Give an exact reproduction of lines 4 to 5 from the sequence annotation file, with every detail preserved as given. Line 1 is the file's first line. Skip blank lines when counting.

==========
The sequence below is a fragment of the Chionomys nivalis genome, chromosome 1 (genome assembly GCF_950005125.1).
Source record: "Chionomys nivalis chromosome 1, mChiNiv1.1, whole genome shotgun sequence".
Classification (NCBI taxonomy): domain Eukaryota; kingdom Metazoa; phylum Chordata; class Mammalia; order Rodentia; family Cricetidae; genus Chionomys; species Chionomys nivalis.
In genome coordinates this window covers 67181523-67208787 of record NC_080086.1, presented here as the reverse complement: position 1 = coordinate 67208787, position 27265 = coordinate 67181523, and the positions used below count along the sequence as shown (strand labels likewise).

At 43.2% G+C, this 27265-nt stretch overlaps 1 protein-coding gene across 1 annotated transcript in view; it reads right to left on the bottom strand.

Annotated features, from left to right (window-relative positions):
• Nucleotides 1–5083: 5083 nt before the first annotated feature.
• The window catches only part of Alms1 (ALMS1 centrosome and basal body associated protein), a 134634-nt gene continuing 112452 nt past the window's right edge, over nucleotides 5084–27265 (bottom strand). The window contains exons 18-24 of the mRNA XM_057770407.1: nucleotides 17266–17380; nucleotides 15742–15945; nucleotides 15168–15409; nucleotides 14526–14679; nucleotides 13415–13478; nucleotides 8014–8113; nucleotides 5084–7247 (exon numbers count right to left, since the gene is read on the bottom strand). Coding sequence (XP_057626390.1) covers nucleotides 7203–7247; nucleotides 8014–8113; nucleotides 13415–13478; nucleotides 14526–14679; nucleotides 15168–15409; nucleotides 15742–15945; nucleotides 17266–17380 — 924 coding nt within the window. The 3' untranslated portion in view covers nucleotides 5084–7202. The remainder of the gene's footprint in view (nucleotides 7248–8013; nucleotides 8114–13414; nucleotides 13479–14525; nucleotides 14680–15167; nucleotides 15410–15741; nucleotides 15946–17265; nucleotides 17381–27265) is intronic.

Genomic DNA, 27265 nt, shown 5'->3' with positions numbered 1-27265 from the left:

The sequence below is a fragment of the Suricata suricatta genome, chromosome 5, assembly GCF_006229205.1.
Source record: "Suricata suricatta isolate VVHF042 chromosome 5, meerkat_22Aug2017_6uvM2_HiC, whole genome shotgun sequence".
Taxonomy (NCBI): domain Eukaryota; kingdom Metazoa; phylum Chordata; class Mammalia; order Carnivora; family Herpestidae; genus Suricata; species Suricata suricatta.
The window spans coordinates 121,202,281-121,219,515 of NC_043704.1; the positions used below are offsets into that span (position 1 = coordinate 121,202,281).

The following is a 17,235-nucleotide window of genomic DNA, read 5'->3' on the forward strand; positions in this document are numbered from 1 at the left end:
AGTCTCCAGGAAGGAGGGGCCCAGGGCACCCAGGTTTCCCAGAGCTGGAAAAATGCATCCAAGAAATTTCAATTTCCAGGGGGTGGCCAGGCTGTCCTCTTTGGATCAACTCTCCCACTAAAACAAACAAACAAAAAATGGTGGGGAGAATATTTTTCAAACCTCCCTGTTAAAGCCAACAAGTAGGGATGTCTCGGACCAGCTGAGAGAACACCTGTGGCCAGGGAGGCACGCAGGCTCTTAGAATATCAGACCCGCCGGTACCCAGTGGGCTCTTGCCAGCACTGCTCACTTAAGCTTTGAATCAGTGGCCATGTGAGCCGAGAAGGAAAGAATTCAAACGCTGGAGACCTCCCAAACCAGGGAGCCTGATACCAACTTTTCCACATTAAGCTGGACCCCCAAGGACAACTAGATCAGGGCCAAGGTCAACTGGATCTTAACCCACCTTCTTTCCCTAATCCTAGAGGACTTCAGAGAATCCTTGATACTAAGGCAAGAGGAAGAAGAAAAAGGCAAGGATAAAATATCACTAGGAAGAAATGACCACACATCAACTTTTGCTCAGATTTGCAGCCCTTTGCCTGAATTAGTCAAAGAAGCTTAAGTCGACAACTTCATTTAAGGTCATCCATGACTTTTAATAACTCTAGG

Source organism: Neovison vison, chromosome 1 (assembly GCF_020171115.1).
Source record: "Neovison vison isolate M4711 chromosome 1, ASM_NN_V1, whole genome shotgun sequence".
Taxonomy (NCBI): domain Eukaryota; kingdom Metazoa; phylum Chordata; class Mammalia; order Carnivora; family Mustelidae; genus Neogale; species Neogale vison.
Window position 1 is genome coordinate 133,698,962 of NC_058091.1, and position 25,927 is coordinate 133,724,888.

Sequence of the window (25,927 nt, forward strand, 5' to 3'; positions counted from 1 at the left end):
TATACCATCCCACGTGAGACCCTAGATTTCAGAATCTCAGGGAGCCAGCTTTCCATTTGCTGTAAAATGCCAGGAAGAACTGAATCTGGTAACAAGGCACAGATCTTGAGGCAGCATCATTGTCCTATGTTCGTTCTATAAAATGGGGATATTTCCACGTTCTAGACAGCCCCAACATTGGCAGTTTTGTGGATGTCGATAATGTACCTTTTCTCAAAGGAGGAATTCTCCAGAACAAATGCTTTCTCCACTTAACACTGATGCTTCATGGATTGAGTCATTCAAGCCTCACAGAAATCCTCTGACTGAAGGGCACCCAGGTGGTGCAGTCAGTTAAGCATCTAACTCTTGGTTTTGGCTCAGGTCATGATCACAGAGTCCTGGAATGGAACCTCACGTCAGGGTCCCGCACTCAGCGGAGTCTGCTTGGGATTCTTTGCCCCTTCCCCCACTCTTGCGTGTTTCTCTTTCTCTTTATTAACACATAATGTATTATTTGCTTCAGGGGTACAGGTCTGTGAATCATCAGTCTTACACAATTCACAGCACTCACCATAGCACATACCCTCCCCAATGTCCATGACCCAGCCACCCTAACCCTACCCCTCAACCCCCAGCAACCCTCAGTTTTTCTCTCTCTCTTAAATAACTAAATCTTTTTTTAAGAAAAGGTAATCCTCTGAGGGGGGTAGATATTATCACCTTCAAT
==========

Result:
In genome coordinates this window covers 67181523-67208787 of record NC_080086.1, presented here as the reverse complement: position 1 = coordinate 67208787, position 27265 = coordinate 67181523, and the positions used below count along the sequence as shown (strand labels likewise).

At 43.2% G+C, this 27265-nt stretch overlaps 1 protein-coding gene across 1 annotated transcript in view; it reads right to left on the bottom strand.